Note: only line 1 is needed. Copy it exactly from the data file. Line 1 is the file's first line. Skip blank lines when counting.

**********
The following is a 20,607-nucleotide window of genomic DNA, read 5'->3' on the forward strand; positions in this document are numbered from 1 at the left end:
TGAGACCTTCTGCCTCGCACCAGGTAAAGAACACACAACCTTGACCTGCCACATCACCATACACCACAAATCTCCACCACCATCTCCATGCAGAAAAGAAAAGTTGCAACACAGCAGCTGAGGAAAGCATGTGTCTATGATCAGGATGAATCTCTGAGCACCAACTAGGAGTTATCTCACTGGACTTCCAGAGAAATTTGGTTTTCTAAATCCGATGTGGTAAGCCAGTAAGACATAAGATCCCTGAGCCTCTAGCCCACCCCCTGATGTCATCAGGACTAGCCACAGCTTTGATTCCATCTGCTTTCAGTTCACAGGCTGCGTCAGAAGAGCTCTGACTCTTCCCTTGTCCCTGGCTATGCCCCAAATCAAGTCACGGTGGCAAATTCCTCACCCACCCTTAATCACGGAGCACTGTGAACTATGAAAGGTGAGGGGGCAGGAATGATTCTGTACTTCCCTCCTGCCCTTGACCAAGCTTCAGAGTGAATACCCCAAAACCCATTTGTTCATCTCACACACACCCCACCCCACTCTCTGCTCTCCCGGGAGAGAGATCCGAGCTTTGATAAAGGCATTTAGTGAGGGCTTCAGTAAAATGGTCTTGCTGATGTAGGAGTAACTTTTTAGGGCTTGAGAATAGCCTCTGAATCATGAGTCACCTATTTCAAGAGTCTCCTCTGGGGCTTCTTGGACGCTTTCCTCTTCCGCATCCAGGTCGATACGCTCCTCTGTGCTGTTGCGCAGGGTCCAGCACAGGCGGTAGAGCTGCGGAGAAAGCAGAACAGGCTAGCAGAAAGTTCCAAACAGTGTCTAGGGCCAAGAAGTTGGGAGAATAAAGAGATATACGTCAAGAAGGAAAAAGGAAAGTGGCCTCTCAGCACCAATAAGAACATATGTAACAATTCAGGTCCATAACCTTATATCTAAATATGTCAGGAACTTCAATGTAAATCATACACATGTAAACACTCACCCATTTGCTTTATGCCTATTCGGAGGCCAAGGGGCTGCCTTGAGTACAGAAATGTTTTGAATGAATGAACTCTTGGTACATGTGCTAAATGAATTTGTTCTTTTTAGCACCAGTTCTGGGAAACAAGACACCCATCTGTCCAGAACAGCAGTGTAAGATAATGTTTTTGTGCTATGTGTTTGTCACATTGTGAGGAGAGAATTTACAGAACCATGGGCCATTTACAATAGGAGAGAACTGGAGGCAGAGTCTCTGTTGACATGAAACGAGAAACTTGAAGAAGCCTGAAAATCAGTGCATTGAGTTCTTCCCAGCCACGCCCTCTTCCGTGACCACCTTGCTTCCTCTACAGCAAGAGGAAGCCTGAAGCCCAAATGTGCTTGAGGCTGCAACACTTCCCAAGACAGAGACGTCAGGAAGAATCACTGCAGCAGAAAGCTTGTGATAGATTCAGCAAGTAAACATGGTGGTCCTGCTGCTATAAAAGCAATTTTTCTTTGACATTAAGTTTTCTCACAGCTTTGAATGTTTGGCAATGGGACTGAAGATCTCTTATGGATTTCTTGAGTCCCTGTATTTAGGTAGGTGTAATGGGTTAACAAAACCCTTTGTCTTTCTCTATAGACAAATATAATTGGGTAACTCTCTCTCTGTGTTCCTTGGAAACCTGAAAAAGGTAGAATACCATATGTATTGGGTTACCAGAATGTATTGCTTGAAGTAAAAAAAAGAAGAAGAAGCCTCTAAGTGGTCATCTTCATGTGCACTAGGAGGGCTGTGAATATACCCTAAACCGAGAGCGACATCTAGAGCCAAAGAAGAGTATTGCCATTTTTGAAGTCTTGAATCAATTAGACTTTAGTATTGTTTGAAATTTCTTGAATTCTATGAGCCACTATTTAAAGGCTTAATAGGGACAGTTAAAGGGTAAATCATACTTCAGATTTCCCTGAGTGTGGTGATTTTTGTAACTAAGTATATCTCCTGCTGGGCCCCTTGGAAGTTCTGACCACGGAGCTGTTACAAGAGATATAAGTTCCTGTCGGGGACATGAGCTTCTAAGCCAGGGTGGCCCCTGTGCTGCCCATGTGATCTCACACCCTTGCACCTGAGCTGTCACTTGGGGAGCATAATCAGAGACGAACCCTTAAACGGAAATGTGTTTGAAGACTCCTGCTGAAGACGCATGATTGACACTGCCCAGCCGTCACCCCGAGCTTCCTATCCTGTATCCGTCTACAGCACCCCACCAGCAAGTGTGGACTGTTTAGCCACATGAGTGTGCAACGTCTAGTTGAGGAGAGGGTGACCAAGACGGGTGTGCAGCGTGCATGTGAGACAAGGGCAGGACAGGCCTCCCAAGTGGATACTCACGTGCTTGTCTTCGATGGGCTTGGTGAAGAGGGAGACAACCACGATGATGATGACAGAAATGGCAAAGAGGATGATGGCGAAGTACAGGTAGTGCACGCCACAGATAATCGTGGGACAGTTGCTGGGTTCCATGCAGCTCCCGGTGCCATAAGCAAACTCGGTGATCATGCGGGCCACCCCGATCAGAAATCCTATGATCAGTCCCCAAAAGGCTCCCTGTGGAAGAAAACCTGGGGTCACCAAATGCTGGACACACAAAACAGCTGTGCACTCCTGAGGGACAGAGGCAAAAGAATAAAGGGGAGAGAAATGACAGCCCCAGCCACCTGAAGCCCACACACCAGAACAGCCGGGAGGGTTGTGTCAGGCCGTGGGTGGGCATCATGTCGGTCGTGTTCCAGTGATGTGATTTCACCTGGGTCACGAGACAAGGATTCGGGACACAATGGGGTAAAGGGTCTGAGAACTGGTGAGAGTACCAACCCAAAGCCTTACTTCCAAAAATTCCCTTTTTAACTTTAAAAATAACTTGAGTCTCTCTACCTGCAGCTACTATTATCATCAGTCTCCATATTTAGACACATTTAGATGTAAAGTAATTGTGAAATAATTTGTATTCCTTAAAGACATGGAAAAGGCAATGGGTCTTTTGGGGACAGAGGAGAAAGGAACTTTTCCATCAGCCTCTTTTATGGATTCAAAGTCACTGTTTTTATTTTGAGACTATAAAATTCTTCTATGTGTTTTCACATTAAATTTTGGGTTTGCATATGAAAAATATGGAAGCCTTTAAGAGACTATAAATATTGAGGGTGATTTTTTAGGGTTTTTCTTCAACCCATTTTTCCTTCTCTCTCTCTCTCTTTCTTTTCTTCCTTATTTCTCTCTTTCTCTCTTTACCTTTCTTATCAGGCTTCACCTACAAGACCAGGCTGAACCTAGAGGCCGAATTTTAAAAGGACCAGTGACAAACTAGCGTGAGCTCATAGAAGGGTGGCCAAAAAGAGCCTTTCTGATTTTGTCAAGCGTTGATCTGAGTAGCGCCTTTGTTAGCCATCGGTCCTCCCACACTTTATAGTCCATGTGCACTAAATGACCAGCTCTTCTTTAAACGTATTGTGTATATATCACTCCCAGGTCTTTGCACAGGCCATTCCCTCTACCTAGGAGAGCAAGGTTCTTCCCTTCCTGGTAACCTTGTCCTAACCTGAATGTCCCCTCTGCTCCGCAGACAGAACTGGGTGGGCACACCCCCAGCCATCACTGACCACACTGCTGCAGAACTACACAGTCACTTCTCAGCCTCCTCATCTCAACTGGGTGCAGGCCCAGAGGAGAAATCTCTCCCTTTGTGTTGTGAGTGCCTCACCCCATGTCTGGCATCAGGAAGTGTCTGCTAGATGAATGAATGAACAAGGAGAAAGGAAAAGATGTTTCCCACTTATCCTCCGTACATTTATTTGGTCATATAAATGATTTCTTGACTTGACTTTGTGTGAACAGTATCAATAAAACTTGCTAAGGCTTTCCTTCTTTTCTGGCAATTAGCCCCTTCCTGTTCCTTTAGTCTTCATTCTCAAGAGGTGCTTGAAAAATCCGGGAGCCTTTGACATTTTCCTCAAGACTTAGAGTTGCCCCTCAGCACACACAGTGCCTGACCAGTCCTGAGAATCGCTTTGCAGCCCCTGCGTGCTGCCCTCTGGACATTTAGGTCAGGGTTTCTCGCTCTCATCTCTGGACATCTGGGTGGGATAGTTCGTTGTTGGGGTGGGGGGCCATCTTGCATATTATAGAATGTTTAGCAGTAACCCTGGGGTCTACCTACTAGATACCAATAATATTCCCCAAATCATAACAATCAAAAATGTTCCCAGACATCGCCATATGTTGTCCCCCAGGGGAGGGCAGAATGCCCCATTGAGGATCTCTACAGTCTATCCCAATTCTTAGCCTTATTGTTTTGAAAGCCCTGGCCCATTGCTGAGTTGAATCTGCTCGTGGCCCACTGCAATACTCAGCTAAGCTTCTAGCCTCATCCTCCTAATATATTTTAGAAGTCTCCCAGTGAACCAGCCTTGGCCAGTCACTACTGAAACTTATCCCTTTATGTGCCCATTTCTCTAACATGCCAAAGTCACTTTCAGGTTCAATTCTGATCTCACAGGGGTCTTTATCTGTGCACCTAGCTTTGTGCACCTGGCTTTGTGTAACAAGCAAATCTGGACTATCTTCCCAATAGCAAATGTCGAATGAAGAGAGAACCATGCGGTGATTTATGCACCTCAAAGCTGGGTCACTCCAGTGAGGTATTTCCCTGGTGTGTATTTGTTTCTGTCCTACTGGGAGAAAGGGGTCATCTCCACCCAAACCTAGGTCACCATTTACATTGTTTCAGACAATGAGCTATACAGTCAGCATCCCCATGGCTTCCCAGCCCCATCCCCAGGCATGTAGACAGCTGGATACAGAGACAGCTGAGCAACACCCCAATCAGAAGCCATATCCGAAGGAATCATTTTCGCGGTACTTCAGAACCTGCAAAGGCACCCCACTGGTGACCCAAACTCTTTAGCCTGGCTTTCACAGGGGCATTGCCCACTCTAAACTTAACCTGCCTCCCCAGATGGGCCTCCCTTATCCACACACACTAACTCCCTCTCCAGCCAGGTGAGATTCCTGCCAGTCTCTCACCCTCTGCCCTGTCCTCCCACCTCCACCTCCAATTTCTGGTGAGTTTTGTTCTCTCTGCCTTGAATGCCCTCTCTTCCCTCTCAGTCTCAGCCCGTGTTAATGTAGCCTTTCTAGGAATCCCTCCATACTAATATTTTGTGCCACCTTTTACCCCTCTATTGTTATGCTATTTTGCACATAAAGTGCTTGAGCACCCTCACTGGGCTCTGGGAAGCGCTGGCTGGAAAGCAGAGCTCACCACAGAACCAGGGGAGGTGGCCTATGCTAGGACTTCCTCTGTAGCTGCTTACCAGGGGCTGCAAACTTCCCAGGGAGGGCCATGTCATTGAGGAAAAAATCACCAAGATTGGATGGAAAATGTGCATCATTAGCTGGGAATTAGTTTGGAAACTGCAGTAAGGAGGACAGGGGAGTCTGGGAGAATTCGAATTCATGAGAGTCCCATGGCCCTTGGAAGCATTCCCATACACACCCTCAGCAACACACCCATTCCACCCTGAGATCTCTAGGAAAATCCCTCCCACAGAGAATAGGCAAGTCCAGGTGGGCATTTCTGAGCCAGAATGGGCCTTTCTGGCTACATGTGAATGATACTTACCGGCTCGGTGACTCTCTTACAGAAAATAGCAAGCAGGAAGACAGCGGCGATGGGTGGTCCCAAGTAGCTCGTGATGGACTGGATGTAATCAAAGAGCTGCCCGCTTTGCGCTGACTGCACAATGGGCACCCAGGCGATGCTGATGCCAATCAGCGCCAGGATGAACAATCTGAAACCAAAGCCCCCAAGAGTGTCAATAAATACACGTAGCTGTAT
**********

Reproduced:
The following is a 20,607-nucleotide window of genomic DNA, read 5'->3' on the forward strand; positions in this document are numbered from 1 at the left end: